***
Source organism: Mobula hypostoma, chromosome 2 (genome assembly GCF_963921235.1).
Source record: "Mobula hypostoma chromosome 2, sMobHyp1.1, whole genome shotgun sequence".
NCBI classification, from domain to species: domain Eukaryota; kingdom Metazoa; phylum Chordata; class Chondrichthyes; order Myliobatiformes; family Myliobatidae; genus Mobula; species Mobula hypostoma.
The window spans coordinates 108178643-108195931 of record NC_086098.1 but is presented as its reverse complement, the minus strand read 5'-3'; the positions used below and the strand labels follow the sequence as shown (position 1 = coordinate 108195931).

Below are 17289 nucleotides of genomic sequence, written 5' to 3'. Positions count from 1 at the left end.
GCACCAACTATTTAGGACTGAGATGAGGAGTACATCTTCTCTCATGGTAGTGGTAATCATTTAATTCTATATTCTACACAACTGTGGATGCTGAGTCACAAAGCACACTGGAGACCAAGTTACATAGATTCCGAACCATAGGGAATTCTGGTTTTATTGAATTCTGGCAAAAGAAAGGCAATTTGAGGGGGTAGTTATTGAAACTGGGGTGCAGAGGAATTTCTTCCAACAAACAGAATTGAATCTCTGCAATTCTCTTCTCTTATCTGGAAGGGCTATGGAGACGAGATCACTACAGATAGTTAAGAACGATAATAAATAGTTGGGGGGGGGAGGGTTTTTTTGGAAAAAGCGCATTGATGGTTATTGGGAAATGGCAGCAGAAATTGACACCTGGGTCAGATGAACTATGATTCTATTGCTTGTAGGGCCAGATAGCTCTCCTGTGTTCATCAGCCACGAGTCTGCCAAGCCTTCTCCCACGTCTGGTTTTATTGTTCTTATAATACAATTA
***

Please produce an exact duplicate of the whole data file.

Source organism: Mobula hypostoma, chromosome 2 (genome assembly GCF_963921235.1).
Source record: "Mobula hypostoma chromosome 2, sMobHyp1.1, whole genome shotgun sequence".
NCBI classification, from domain to species: domain Eukaryota; kingdom Metazoa; phylum Chordata; class Chondrichthyes; order Myliobatiformes; family Myliobatidae; genus Mobula; species Mobula hypostoma.
The window spans coordinates 108178643-108195931 of record NC_086098.1 but is presented as its reverse complement, the minus strand read 5'-3'; the positions used below and the strand labels follow the sequence as shown (position 1 = coordinate 108195931).

Below are 17289 nucleotides of genomic sequence, written 5' to 3'. Positions count from 1 at the left end.
GCACCAACTATTTAGGACTGAGATGAGGAGTACATCTTCTCTCATGGTAGTGGTAATCATTTAATTCTATATTCTACACAACTGTGGATGCTGAGTCACAAAGCACACTGGAGACCAAGTTACATAGATTCCGAACCATAGGGAATTCTGGTTTTATTGAATTCTGGCAAAAGAAAGGCAATTTGAGGGGGTAGTTATTGAAACTGGGGTGCAGAGGAATTTCTTCCAACAAACAGAATTGAATCTCTGCAATTCTCTTCTCTTATCTGGAAGGGCTATGGAGACGAGATCACTACAGATAGTTAAGAACGATAATAAATAGTTGGGGGGGGGAGGGTTTTTTTGGAAAAAGCGCATTGATGGTTATTGGGAAATGGCAGCAGAAATTGACACCTGGGTCAGATGAACTATGATTCTATTGCTTGTAGGGCCAGATAGCTCTCCTGTGTTCATCAGCCACGAGTCTGCCAAGCCTTCTCCCACGTCTGGTTTTATTGTTCTTATAATACAATTA